Negative emissions: a special issue of Climatic Change with the contribution by CMCC

What is the role of future technologies, which eliminate more CO2 from the atmosphere than is absorbed in the natural carbon cycle? Climatic Change, a prestigious journal, has devoted a special issue to this topic, which is extensive in multidisciplinary analyses regarding the potential negative impact of emissions on the management of climate change in the coming decades. However, those who think that these technologies will enable us to continue emitting greenhouse gases at the same pace that we have been used to for half a century will have to revise their assessments. CMCC has made a vital contribution to this important publication: Massimo Tavoni and Professor Socolow from Princeton University have edited the entire special edition. Tavoni and Chen Chen are also the co-authors of an article regarding the effects of the application of special technologies to remove CO2 from the atmosphere. Marcello Vichi, Antonio Navarra, and Pier Giuseppe Fogli have endorsed a study on the adaptation of the natural carbon cycle through the application of geoengineering techniques.

If the excess greenhouse gases in the atmosphere are responsible for climate change, there are essentially two solutions to ensure that in the coming decades the concentration of these substances decreases: to produce smaller quantities and second, to study and use methods to remove more CO2 from the atmosphere than is absorbed through the natural carbon cycle in the oceans, vegetation and soil. A second option is referred to as “negative emissions”; the systems which allow some greenhouse gases to be absorbed, reducing their concentration in the atmosphere and therefore the effects on the climate.

The prestigious journal, Climatic Change, has devoted a special issue to negative emissions, with a particular focus on the integrated work of modeling experts whose studies analyze mathematical models for the integrated assessment of possible future scenarios. This issue also highlights scientists whose analyses focus on the specific effects of the CO2 removal systems from various viewpoints of different disciplines.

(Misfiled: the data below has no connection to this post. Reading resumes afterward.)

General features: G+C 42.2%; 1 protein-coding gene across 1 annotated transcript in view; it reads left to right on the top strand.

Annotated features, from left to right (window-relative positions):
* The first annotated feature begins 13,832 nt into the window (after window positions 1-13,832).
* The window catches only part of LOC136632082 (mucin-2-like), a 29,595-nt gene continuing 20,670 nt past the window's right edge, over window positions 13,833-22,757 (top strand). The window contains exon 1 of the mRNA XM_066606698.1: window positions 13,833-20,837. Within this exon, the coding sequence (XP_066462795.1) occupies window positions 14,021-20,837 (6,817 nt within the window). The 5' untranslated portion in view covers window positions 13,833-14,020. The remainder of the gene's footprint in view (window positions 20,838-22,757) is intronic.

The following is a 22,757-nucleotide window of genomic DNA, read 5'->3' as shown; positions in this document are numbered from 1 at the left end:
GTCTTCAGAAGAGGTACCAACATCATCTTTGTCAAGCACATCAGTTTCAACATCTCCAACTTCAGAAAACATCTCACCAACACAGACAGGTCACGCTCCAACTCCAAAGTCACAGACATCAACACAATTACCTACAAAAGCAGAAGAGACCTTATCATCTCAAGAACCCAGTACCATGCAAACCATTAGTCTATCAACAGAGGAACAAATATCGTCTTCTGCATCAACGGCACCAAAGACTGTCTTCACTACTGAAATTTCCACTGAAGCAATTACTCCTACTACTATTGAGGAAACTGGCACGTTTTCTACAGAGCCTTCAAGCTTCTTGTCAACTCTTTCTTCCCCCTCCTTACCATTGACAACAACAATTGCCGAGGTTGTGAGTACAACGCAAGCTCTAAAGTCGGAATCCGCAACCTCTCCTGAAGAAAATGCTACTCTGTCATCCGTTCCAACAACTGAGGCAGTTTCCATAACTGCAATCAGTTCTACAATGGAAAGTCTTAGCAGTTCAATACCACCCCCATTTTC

Edited by Massimo Tavoni (Euro-Mediterranean Centre on Climate Change – CMCC), and Robert Socolow (Princeton University), this collection brings together contributions which consider the objectives of the concentration of greenhouse gases that are in line with an increase in the average temperature of the Earth’s surface between 2 and 2.5 °C, and analyze the possible results of CDR strategies (Carbon Dioxide Removal). After having presented assessments on what we can expect from the application of such methods in the scenarios considered, the authors of the following articles address the issue from the viewpoints of ecology, the study on the carbon cycle, chemical engineering, and political science. The result is a multidisciplinary analysis that sheds light on many aspects of the complex issue. This might be a bit of disappointment for those who believe that the problem of having to reduce greenhouse gas emissions over the next few decades can be overcome only with CDR technologies.

From the studies presented in the special issue written by Tavoni and Socolow, it follows that, when considering emission reduction strategies that require commitments to be made in the early decades of the century in order to maintain a CO2 equivalent (CO2e) concentration at the end of the century, the models show that a high decarbonization of global economy is needed, particularly in the energy sector.